Sid Banner Kicking System

Written by Mark Finkelstein

This week I'd like to share with you a kicking system that really works. The only requirements are that you can do a little math in your head (you can even use your fingers!) and stroke a rolling ball with no english. Before I show you the system, here is what I know of Sid Banner.

This information comes from Amazon.com and gives an accurate portrait of Sid, the professional amateur.

“Sid attended East New York Vocational High School in Brooklyn, New York until his 15th birthday. After leaving school, he held various jobs in Manhattan and played billiards at McGirrs Billiards on 44th St. and 8th Ave., learning three-cushion billiards from Joe Procita, Joe Brown, Gene Levy, Abe Rosen and the like. Although hustled many times, he also won a few games, and he learned many secrets about three-cushion billiards from many great players. In May of 1945, he enlisted in the U.S. Navy, and after serving a short term on the USS Tarawa aircraft carrier, CV-40 Essex Class, was honorably discharged. In 1946, he opened Rockaway Billiards in Far Rockaway, Queens County, a suburb of New York City. His fellow players nicknamed him System Sid, and until the book was released in 2005, he claimed to still be studying a variety of three-cushion systems. In 1988, he opened Boca Billiards in Boca Raton, Florida, where the very first professional three-cushion billiard tournament took place. Banner was elected Eastern Representative of the U.S. Billiard Association and, in 2006, after many years of service, he retired from that position. Banner is the premiere promoter of three-cushion billiards in the State of Florida and competes in state and national tournaments.Sid Banner has been married for over 56 years, has three children, eight grandchildren and several great-grandchildren. Other hobbies include playing tennis and working out at a local gym.”

In case you might be wondering, I had the good fortune to study pool with Abe Rosen for about 5 years at Amsterdam Billiards in the early 90's!

Here is the Sid System. This system is used to kick at balls on the long rail when the cue ball is on the end rail. The first thing you need to do is number the long rail you are kicking toward. Next is numbering the short rail that you are kicking to. The long rail numbers start at the rail you are kicking to and go 1, 2, 2.5, 3, 3.5, 4, 4.5, 5. I've put balls on the whole number diamonds and left the half numbers blank. The nine ball is located on the 4.5 point.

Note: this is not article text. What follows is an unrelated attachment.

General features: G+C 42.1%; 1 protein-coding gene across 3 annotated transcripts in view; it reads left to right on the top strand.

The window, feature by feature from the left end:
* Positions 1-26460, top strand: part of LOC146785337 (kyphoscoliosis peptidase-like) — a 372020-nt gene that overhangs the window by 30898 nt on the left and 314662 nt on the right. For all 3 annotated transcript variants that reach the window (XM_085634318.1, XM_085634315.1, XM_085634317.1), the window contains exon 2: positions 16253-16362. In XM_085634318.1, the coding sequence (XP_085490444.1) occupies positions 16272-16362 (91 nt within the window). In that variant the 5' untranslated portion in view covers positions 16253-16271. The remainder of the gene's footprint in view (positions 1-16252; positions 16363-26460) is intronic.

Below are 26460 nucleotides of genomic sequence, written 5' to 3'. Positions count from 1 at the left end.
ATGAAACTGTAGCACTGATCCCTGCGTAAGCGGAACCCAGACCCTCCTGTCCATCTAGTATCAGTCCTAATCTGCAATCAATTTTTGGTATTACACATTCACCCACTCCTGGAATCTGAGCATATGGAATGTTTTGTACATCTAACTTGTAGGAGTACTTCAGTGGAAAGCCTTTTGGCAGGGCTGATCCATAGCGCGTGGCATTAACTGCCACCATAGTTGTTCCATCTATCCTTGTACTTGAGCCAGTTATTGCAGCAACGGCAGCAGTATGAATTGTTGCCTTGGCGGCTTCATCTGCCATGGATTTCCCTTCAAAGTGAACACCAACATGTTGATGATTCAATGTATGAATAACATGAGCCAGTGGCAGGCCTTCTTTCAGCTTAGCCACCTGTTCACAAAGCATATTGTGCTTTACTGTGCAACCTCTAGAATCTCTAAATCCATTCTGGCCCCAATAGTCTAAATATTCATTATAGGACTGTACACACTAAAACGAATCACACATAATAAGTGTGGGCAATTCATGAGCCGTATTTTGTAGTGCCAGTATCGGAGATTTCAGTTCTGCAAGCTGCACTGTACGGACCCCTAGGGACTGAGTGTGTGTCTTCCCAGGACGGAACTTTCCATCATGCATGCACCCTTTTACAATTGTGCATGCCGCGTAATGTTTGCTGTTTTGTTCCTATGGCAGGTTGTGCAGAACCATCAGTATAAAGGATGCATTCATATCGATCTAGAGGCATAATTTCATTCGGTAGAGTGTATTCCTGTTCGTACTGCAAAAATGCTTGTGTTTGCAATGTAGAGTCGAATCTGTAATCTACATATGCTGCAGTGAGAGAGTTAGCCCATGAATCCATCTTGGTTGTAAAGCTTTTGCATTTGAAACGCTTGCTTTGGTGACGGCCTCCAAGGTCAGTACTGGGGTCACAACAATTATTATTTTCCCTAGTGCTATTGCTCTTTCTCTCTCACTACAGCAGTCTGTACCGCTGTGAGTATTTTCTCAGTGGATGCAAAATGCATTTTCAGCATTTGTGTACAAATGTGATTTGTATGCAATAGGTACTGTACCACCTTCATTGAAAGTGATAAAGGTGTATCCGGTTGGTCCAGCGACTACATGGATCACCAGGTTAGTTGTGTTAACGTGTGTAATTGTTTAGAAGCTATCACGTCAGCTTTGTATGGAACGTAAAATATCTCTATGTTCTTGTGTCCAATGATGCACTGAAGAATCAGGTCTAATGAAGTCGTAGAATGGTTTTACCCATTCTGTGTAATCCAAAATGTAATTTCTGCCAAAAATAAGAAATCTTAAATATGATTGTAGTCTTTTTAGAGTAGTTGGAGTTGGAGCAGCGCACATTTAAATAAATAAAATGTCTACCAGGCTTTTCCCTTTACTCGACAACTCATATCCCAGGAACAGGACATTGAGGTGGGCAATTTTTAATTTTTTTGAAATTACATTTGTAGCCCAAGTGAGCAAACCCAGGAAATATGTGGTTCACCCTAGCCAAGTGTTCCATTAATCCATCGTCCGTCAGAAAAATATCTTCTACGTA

Next is the short rail numbers. The first diamond closest to the rail you are kicking to is 10 and the next diamond is 20. I've used the 15 ball and the 12 ball to give you an idea of these numbers.

In the diagram, you can see the numbering system along the long rail and the short rail you are kicking to. The ball we are kicking at is the 9 ball.


Figure 1

In the next diagram, I have put on the cue ball numbers. These go from the rail the ball you are trying to hit is on, and the numbers are 1,2 and 3.


Figure 2

Now here is the magic. If you multiply the long rail number, in this case 4.5 (which is where the 9 is) times the cue ball number (3) you get 13.5. This is the number we aim at with a rolling ball! That's it.

In this third diagram, I've put in the end rail position of 13.5, and I have used the software to give you the equal angle line. Notice how they are the same!


Figure 3

The amazing thing about this system is that you don't just try to hit the object ball, but you actually try to make it. Try this system and I think you will really like it.

Remember, as in all things when you are playing pool, less is really more!!! You don't have to overhit this shot. Use pocket speed and you will be making more of these than not. One final note, you might have to adjust the speed a little for the table you play on, but once you have this down, I think you'll be pleased with the results.

Keep practicing and see you on the road.

About The Author: Mark Finkelstein is a professional pool player, a BCA Master instructor, an American Cue Sports (ACS) level 4 instructor, and house pro at Slate Plus in New York. Mark can be reached via phone at 347-545-1916, email at nycpool<at_char>gmail<dot_char>com or thru his website at www.mfpool.com.

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Author Info - Mark Finkelstein